Incident #4 – One afternoon a couple of years later, Nanny was skinning fish for the family dinner (Krissy would have an alternative meal made just for her). Krissy walked in to the kitchen, though, just in time to see Nanny slice a pregnant fish in half. Didn’t know it was pregnant until we saw inside … and, yeah, I most definitely cannot go into detail on this one. Use your imagination – it was THAT horrible. I’m sick just remembering right now.
Incident #5 – After years of avoiding fish, Krissy (now changed to “Krissi” after an identity crisis in middle school) was a young teenager on her family vacation at the campgrounds on the Frio River. Even though she and her brother were old enough to bring friends on family vacations, Krissi was still skittish around fish in the river. In fact, the only way her aging Nanny could get her to snorkel with her was by allowing almost full-grown Krissi to swim on her back and look at the fish over her shoulder. (Pathetic.) One afternoon, Krissi and Kevin (with their respective friends) were loading up the back of the van to leave the river that day. The boys had, of course, been fishing and had a bucket of minnows in the back of the van. Krissi was graciously videotaping the boys while they talked about their experiences on the river that day. Kevin, being the devilish little brother that he was, decided to demonstrate to the camera what a minnow looked and acted like. After removing the little pest from its bucket, he brought the fish too close to the camera and “accidentally” dropped the minnow into Krissi’s lap with video rolling!! Krissi freaked out and tried to jump up in the back of the van to flick the foul creature from her lap. Unfortunately, it became caught, squirming and writhing, within the creases of her jean shorts. The incident ended in ruined video footage, panic, lots of tears, and cries of “MOOOOM!! Kevin did it on PURPOSE!”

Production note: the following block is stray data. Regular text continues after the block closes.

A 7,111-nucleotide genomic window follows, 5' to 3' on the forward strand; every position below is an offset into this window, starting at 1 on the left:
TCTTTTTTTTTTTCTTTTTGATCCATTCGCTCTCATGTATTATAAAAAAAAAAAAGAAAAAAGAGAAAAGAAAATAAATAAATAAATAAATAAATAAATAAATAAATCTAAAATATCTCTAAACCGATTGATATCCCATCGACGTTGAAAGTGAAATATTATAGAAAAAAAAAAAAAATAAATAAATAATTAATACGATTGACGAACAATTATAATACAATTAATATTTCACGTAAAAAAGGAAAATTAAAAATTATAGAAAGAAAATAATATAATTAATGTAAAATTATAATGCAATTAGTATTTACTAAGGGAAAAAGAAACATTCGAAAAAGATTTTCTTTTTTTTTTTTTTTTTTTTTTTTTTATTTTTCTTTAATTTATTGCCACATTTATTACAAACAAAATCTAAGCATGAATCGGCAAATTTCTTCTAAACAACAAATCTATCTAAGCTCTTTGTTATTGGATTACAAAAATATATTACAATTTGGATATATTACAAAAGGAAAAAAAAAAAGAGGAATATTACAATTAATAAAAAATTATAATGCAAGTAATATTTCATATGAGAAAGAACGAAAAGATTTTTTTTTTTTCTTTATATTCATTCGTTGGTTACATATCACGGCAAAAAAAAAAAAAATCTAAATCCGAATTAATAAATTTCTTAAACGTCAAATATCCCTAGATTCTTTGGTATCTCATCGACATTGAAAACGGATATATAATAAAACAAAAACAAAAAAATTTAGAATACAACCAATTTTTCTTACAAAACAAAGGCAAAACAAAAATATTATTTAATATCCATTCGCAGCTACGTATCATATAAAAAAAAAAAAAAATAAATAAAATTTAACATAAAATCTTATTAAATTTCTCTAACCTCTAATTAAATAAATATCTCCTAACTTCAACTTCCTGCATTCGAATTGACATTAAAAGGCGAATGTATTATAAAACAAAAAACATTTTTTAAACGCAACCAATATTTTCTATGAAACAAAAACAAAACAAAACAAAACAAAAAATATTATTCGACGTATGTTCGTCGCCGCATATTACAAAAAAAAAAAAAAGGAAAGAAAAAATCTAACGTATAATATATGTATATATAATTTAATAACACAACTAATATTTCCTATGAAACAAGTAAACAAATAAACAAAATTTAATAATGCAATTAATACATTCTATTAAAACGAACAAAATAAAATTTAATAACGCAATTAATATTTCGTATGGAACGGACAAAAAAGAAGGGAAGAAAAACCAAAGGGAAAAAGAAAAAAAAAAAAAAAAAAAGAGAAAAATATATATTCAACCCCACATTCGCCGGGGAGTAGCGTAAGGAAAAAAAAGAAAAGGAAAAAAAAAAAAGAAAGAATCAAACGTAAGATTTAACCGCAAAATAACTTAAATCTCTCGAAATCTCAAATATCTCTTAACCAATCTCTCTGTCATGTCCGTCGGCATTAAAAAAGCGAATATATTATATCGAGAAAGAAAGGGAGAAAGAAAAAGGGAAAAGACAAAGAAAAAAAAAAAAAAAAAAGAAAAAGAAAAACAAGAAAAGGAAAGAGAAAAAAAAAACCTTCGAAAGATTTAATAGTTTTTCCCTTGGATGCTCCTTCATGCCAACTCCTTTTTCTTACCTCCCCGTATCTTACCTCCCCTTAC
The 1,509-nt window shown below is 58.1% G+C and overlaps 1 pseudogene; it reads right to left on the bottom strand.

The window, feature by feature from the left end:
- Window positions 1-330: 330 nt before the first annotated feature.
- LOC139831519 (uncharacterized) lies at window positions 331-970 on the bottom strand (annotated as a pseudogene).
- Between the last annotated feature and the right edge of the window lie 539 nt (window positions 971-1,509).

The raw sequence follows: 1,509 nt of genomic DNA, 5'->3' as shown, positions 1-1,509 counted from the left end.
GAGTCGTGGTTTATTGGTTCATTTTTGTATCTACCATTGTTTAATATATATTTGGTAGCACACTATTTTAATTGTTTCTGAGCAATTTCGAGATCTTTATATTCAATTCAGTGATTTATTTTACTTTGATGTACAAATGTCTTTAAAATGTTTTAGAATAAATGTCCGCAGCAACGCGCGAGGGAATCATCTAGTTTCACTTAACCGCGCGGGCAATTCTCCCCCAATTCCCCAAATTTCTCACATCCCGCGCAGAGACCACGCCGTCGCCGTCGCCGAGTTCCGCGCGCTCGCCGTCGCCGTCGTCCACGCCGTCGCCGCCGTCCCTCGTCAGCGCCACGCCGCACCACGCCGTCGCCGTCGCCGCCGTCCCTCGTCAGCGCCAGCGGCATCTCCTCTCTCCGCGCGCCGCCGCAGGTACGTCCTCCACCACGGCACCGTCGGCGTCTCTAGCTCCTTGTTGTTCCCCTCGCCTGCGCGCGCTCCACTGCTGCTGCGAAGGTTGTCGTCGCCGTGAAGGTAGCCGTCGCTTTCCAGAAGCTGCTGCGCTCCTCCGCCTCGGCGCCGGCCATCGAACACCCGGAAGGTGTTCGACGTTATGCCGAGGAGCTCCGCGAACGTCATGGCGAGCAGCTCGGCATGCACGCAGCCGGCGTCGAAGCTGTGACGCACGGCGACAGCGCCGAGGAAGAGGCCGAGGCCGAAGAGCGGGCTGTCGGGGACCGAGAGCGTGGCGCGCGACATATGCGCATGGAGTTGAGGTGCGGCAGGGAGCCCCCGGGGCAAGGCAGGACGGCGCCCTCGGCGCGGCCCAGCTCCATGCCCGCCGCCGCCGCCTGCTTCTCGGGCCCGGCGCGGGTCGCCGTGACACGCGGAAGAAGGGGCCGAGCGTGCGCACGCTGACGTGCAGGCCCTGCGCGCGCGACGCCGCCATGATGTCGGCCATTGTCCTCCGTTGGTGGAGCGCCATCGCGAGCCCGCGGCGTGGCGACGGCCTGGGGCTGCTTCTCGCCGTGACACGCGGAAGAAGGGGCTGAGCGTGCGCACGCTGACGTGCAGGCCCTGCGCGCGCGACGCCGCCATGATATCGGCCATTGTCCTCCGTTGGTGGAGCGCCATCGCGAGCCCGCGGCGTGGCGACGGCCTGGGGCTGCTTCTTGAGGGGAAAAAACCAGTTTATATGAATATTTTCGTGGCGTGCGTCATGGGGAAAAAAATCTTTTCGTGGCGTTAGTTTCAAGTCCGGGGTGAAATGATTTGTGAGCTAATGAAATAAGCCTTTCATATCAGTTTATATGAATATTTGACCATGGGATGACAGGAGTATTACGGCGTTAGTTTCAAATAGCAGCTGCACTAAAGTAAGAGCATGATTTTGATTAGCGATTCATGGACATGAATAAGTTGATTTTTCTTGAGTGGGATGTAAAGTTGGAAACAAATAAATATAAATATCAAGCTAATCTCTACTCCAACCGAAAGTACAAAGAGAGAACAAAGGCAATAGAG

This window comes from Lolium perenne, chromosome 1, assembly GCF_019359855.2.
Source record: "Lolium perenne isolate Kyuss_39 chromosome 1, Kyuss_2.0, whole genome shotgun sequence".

Incident #6 – Another young teenage experience happened when Krissi went to a family reunion in Minnesota with her step-mom, Dawn. Some of the cousins were fishing out on the dock – Krissi had definitely learned by now to avoid those situations. So she was lounging comfortably up at the cabin with Dawn, playing cards with some of the adults. That was when Dawn’s cousin (niece?) Haley came running in screaming that she had caught a huge bullfish. And yes, the girl was holding the monstrosity in both hands – and who did she come directly toward to brag? Krissi and Dawn, OF COURSE. Red flags were definitely going up in Krissi’s head, but she tried not to overreact. However, she knew it was going to happen even before it did – the fish slipped right out of Haley’s hands and slithered right down Krissi’s right arm, leaving tracks of muddy water and a murky red substance. Krissi screamed and knocked the fish away – right into her stepmom’s lap who freaked out, too. Haley desperately scrambled to pick up the flip-flopping fish from the floor. Krissi had to run to the bathroom to hide her tears and wash her arm off. She still remembers the shakiness and the near panic attack as she tried to calm herself down all alone in that bathroom. The phobia was definitely getting worse.